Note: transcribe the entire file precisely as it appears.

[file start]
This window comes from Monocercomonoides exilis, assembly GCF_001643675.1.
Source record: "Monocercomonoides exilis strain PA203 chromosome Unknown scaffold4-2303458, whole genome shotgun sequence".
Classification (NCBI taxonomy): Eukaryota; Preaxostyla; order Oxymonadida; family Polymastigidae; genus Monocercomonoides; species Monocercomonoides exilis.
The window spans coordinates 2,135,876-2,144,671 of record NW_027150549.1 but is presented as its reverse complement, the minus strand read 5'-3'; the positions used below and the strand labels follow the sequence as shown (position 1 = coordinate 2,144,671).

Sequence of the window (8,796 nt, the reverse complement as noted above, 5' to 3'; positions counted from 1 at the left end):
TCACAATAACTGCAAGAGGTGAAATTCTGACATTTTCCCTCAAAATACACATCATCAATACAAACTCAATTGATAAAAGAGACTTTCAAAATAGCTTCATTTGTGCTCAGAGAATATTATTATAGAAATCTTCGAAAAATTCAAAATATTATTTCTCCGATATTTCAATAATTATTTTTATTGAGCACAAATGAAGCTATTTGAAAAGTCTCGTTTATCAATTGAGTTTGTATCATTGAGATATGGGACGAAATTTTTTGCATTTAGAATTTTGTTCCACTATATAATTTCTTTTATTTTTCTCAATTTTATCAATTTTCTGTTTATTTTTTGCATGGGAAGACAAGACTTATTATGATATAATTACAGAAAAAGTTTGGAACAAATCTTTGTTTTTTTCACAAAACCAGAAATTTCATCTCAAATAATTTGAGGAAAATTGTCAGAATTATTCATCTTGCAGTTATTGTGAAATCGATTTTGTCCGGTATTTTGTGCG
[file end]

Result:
This window comes from Monocercomonoides exilis, assembly GCF_001643675.1.
Source record: "Monocercomonoides exilis strain PA203 chromosome Unknown scaffold4-2303458, whole genome shotgun sequence".
Classification (NCBI taxonomy): Eukaryota; Preaxostyla; order Oxymonadida; family Polymastigidae; genus Monocercomonoides; species Monocercomonoides exilis.
The window spans coordinates 2,135,876-2,144,671 of record NW_027150549.1 but is presented as its reverse complement, the minus strand read 5'-3'; the positions used below and the strand labels follow the sequence as shown (position 1 = coordinate 2,144,671).

Sequence of the window (8,796 nt, the reverse complement as noted above, 5' to 3'; positions counted from 1 at the left end):
TCACAATAACTGCAAGAGGTGAAATTCTGACATTTTCCCTCAAAATACACATCATCAATACAAACTCAATTGATAAAAGAGACTTTCAAAATAGCTTCATTTGTGCTCAGAGAATATTATTATAGAAATCTTCGAAAAATTCAAAATATTATTTCTCCGATATTTCAATAATTATTTTTATTGAGCACAAATGAAGCTATTTGAAAAGTCTCGTTTATCAATTGAGTTTGTATCATTGAGATATGGGACGAAATTTTTTGCATTTAGAATTTTGTTCCACTATATAATTTCTTTTATTTTTCTCAATTTTATCAATTTTCTGTTTATTTTTTGCATGGGAAGACAAGACTTATTATGATATAATTACAGAAAAAGTTTGGAACAAATCTTTGTTTTTTTCACAAAACCAGAAATTTCATCTCAAATAATTTGAGGAAAATTGTCAGAATTATTCATCTTGCAGTTATTGTGAAATCGATTTTGTCCGGTATTTTGTGCG